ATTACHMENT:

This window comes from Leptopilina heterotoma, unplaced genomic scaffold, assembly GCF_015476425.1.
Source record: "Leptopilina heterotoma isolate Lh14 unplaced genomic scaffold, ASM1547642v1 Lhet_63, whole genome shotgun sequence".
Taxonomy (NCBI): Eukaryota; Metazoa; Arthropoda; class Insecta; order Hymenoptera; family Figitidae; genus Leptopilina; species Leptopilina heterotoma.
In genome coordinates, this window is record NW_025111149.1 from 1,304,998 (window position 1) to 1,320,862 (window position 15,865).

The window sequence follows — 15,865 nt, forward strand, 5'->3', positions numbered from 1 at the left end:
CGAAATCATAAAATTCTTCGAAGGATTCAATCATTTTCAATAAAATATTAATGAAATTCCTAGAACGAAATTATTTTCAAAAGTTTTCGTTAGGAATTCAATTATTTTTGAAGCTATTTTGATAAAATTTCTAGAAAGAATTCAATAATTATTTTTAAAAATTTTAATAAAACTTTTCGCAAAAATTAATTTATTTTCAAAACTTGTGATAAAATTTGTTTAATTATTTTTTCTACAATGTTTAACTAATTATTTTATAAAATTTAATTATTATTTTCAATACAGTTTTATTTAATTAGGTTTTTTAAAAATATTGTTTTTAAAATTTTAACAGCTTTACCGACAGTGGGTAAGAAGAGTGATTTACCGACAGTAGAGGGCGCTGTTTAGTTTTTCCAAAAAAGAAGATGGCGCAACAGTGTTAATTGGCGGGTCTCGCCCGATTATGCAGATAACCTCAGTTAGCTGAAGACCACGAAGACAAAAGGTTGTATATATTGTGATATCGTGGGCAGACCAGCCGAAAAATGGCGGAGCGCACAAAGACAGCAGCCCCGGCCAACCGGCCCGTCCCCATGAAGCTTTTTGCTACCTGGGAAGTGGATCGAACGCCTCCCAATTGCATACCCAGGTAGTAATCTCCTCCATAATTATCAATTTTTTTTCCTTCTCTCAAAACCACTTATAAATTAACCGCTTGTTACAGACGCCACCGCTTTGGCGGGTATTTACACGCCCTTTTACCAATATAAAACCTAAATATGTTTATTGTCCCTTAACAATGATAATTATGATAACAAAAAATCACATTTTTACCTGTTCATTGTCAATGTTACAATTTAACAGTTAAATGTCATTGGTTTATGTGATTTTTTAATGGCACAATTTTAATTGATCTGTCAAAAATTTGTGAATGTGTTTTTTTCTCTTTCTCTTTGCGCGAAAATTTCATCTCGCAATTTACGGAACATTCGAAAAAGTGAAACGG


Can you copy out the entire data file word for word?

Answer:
This window comes from Leptopilina heterotoma, unplaced genomic scaffold, assembly GCF_015476425.1.
Source record: "Leptopilina heterotoma isolate Lh14 unplaced genomic scaffold, ASM1547642v1 Lhet_63, whole genome shotgun sequence".
Taxonomy (NCBI): Eukaryota; Metazoa; Arthropoda; class Insecta; order Hymenoptera; family Figitidae; genus Leptopilina; species Leptopilina heterotoma.
In genome coordinates, this window is record NW_025111149.1 from 1,304,998 (window position 1) to 1,320,862 (window position 15,865).

The window sequence follows — 15,865 nt, forward strand, 5'->3', positions numbered from 1 at the left end:
CGAAATCATAAAATTCTTCGAAGGATTCAATCATTTTCAATAAAATATTAATGAAATTCCTAGAACGAAATTATTTTCAAAAGTTTTCGTTAGGAATTCAATTATTTTTGAAGCTATTTTGATAAAATTTCTAGAAAGAATTCAATAATTATTTTTAAAAATTTTAATAAAACTTTTCGCAAAAATTAATTTATTTTCAAAACTTGTGATAAAATTTGTTTAATTATTTTTTCTACAATGTTTAACTAATTATTTTATAAAATTTAATTATTATTTTCAATACAGTTTTATTTAATTAGGTTTTTTAAAAATATTGTTTTTAAAATTTTAACAGCTTTACCGACAGTGGGTAAGAAGAGTGATTTACCGACAGTAGAGGGCGCTGTTTAGTTTTTCCAAAAAAGAAGATGGCGCAACAGTGTTAATTGGCGGGTCTCGCCCGATTATGCAGATAACCTCAGTTAGCTGAAGACCACGAAGACAAAAGGTTGTATATATTGTGATATCGTGGGCAGACCAGCCGAAAAATGGCGGAGCGCACAAAGACAGCAGCCCCGGCCAACCGGCCCGTCCCCATGAAGCTTTTTGCTACCTGGGAAGTGGATCGAACGCCTCCCAATTGCATACCCAGGTAGTAATCTCCTCCATAATTATCAATTTTTTTTCCTTCTCTCAAAACCACTTATAAATTAACCGCTTGTTACAGACGCCACCGCTTTGGCGGGTATTTACACGCCCTTTTACCAATATAAAACCTAAATATGTTTATTGTCCCTTAACAATGATAATTATGATAACAAAAAATCACATTTTTACCTGTTCATTGTCAATGTTACAATTTAACAGTTAAATGTCATTGGTTTATGTGATTTTTTAATGGCACAATTTTAATTGATCTGTCAAAAATTTGTGAATGTGTTTTTTTCTCTTTCTCTTTGCGCGAAAATTTCATCTCGCAATTTACGGAACATTCGAAAAAGTGAAACGG